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Old December 25, 2018   #16
SpookyShoe
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Because of my climate, most fall bulbs are treated as annuals. I have to refrigerate them for six weeks, I plant them, they bloom, and I pull them out. So my bulbs aren't in the ground nearly as long as yours are. That being said, the bulbs I have right now are planted along the perimeter of the tomato plant bed. That is because the tomato plants go into the ground around the 1st of March and the daffodils, etc., may still be blooming, however, by the time the tomato plants are of any appreciable size, I will have pulled out the bulbs. Congratulations on being the mayor of Weed City.
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Old December 26, 2018   #17
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Quote:
Originally Posted by Nan_PA_6b View Post
I have daffodils, various alliums, winter aconite, triplet lilies, a few squills, grape hyacinth, hyacinth, and maybe some others outside in the ground.
My question is: what do you grow on that soil during the many months your bulbs are dormant? My bulb area is Weed City most of the year.
Nan, I don't know some of what you mentioned, but from what I know I would suggest some low density groundwater plants or annuals that you could plant as the lillies etc are growing up so as not to interfere with there flowering but providing cover over summer and into fall
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Old December 26, 2018   #18
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https://www.gardensalive.com/product...of-your-tulips

This link says not to plant over your tulip bulbs. At the end of the article, the author states that he applies the advice for tulips to all spring bulbs. Maybe others will chime in with advice.
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Old December 26, 2018   #19
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i have iris from the house i grew up in. i transplant them where ever i live. they are a medium purple, and smell like grapes. they were at the house when my folks bought it in the 1950s. i like them.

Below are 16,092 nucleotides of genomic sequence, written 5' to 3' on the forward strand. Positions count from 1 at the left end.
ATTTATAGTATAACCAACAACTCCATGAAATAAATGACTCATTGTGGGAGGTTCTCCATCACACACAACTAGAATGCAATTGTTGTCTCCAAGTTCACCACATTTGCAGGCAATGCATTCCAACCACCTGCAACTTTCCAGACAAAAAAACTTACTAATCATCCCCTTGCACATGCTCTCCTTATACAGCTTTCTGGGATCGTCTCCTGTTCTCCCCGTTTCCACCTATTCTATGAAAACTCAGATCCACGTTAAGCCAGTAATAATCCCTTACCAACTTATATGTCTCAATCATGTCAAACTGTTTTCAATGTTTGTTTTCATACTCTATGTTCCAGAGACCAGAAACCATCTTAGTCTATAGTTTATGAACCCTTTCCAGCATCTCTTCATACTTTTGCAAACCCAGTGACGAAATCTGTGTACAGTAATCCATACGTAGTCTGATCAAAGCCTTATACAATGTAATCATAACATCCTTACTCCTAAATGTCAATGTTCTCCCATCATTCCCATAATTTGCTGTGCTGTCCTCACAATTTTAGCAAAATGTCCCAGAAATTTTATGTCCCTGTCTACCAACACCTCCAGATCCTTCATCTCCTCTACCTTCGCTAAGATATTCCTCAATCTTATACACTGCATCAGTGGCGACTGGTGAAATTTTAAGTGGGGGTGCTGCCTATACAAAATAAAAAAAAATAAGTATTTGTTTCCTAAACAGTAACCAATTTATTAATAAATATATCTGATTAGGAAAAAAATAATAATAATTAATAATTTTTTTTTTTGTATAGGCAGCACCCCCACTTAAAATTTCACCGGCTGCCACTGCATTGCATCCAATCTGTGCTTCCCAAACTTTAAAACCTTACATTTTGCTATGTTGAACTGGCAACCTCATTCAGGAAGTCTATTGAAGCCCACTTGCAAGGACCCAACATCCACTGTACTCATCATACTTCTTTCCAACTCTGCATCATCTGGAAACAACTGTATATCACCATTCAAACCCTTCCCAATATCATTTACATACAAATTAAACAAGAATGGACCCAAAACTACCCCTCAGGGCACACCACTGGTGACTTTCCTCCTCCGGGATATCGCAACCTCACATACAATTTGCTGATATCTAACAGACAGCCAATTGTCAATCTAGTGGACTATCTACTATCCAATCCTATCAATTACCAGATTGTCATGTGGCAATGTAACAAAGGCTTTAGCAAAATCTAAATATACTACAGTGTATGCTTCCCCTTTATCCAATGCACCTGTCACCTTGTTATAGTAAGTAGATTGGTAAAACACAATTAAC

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Old December 26, 2018   #20
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Plant nothing over the bulbs? Then I'd have an empty bed begging for weeds from June to next March. The article says plant nothing over them because then you'll be feeding and watering whatever you plant there. I'm not feeding and watering that area. Also, if, as per the article, I had to lift the bulbs every year, there are hundreds of bulbs in that area. I'd be shoveling and sifting a very long time.

I guess a ground cover or late-awakening perennial would be the best.
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Old December 26, 2018   #21
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I thought it sounded like a lot of work to have to lift all your bulbs every year and then replant them again every year. I'm sure sooner or later somebody in the know will come up with some good ideas for planting over bulbs.
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Old December 27, 2018   #22
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Nan, considering how many naturalised daffodils, jonquils, ixias and other bulbs I see along road sides and in paddocks where there used to be houses, I think that you can definitely get away with a light groundcover or annuals, particularly as you are not feeding or watering that area
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Old December 27, 2018   #23
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Default Amaryllis

I bought three bulbs at Wal-Mart in October. All were labeled "Minerva," a red and white bi-color. Two of the bulbs turned out to be "Picotee," and 1 of the bulbs turned out to be a red/white color which doesn't look exactly like Minerva. Oh well, all of the plants are pretty.

Nan, when your hundreds of bulbs bloom next year, you must post pictures here, please.
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Old January 7, 2019   #24
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The next of the gladioli to flower, another nice red. still two to flower. They have suffered a bit with some of the heat we have been having, but overall not to badly.
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Old January 7, 2019   #25
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Stunning!
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Old January 7, 2019   #26
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Quote:
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Stunning!
Thank you Nan, there are more that will definitely flower and one that is not showing signs of a spike at this time. Will post photos as they open
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Old January 7, 2019   #27
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Got home from work and found another one out. The one that I thought might not flower has a spike clearly showing
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Old January 7, 2019   #28
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Default Heat damage

As a result of the 110F day we had on Friday, the Gladioli are showing some damage.
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Old January 7, 2019   #29
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Whoops helps to add photos
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Old January 7, 2019   #30
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Wow, nice to see gladiolus being cultivated. Few people in the US seem to grow them, maybe because they’re so associated with funeral arrangements.
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